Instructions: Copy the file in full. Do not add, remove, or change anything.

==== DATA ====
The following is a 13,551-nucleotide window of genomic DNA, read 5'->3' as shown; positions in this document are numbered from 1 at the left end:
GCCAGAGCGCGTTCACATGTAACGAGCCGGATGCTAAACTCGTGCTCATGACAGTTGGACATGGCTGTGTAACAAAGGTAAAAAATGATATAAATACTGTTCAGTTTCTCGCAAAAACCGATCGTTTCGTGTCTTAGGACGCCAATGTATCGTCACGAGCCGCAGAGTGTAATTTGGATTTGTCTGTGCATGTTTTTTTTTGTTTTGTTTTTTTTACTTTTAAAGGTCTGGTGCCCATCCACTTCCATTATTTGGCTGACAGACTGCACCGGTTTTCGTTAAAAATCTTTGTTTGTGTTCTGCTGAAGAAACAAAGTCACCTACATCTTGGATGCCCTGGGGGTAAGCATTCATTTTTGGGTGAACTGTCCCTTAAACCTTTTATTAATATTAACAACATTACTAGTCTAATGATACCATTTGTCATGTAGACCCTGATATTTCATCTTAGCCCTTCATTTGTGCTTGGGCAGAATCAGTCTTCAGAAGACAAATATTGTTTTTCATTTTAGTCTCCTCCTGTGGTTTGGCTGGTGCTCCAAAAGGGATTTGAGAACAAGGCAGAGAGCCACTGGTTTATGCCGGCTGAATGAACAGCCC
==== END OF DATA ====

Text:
The following is a 13,551-nucleotide window of genomic DNA, read 5'->3' as shown; positions in this document are numbered from 1 at the left end:
GCCAGAGCGCGTTCACATGTAACGAGCCGGATGCTAAACTCGTGCTCATGACAGTTGGACATGGCTGTGTAACAAAGGTAAAAAATGATATAAATACTGTTCAGTTTCTCGCAAAAACCGATCGTTTCGTGTCTTAGGACGCCAATGTATCGTCACGAGCCGCAGAGTGTAATTTGGATTTGTCTGTGCATGTTTTTTTTTGTTTTGTTTTTTTTACTTTTAAAGGTCTGGTGCCCATCCACTTCCATTATTTGGCTGACAGACTGCACCGGTTTTCGTTAAAAATCTTTGTTTGTGTTCTGCTGAAGAAACAAAGTCACCTACATCTTGGATGCCCTGGGGGTAAGCATTCATTTTTGGGTGAACTGTCCCTTAAACCTTTTATTAATATTAACAACATTACTAGTCTAATGATACCATTTGTCATGTAGACCCTGATATTTCATCTTAGCCCTTCATTTGTGCTTGGGCAGAATCAGTCTTCAGAAGACAAATATTGTTTTTCATTTTAGTCTCCTCCTGTGGTTTGGCTGGTGCTCCAAAAGGGATTTGAGAACAAGGCAGAGAGCCACTGGTTTATGCCGGCTGAATGAACAGCCC